Thanksgiving is celebrated every year on the fourth thursday of November.
When is ?
In the year 1620, the Mayflower ship arrived from England to Plymouth (Massachusetts), northeast of what is now the United States. A hundred religious separatists and people interested in establishing a new territory were on board.
Upon his arrival, an indigenous leader helped the pilgrims to harvest the land and to survive the inclemencies, according to the historical version. Half of the passengers died from the cold or diseases.
In November 1621, after the first successful corn harvest, the governor of the Plymouth settlement, William Bradford, organized a celebration party for three days in which he invited some natives, according to the writings of the chronicler Edward Winslow. That is considered the birth of Thanksgiving, as a joint meal as a sign of harmony.
The story questioned
According to historians, it is unknown how this meeting was organized, if the word 'thank you' was given and what exactly was eaten, beyond the mentions of deer and turkeys in the writings of Winslow and Bradford.
A documentary, The Pilgrims, from the PBS public broadcaster, delves into the unknowns of the origin of the celebration. Based on expert testimonies, the documentary explains that the pilgrims did not formally invite the Indians to that celebration but that they were in the settlement when the Europeans brought their harvest.
It also questions the good relations with the natives. He explains that the settlers carried the bodies of sick and dead pilgrims to the forest, and supported them with rifles on trees with the objective of making the Indians believe they were guards.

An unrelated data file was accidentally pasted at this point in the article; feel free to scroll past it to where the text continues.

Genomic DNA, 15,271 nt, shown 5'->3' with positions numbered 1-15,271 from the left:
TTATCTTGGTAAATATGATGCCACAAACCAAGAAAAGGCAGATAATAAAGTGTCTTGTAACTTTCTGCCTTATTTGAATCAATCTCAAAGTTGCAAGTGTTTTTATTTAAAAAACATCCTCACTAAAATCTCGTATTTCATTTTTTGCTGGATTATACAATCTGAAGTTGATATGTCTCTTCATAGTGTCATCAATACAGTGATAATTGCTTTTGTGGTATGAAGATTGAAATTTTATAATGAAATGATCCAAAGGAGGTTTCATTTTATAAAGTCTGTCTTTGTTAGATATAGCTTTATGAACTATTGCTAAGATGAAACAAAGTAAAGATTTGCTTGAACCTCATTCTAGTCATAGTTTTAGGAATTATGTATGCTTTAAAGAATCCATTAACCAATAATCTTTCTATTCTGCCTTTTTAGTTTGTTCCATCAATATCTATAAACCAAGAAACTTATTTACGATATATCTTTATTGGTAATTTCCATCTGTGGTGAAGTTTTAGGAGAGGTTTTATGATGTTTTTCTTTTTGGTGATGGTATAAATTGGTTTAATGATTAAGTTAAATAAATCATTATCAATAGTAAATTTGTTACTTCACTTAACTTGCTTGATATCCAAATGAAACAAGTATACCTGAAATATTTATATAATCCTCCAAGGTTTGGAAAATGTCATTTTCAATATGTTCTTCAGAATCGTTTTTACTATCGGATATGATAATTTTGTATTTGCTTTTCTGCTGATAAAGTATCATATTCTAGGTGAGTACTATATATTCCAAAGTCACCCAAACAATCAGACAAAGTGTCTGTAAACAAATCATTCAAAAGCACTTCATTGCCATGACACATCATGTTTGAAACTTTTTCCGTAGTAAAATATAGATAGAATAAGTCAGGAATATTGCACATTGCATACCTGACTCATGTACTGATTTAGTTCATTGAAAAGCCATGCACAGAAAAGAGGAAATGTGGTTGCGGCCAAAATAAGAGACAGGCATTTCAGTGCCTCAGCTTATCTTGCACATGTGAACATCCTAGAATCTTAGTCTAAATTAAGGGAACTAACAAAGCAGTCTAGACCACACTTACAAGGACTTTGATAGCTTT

The indigenous vision
Steve Gimbel, a professor of Philosophy at the University of Gettysburg who has studied the sociological component of Thanksgiving, argues that there is a "mythology" around that day. "Because history is written by the winners, we often forget that those who are celebrating are the ones who were really helped," he said in a telephone interview.
Gimbel refers to the extended version that the birth of Thanksgiving was an "act of generosity of the white settlers" with the Indians. "What is forgotten is that the native Americans knew perfectly well how to survive, it was the settlers who had problems of famine," he stresses. "It was the generosity of the people who were already there that kept them alive. So when we say thank you, what we're really doing is thanking those people [the Indians] who were there to help us. "
Since the 1970s, indigenous leaders have gathered on Thanksgiving Day in Plymouth to celebrate what they call National Day of Mourning, a day of denouncing the abuses of the colonizers with the natives throughout the country and debates on the current challenges of that community.
After Plymouth in 1621, the celebrations for good harvests were repeated in other settlements on the East Coast. The first American president, George Washington, decreed in 1789 the first proclamation of Thanksgiving to thank the end of the War of Independence between the 13 colonies and the United Kingdom.
It was not until 1863 that the US government officially declared a Thanksgiving holiday on the last Thursday of November. In the middle of the Civil War, President Abraham Lincoln urged Americans to ask God to heal the "wounds of the nation."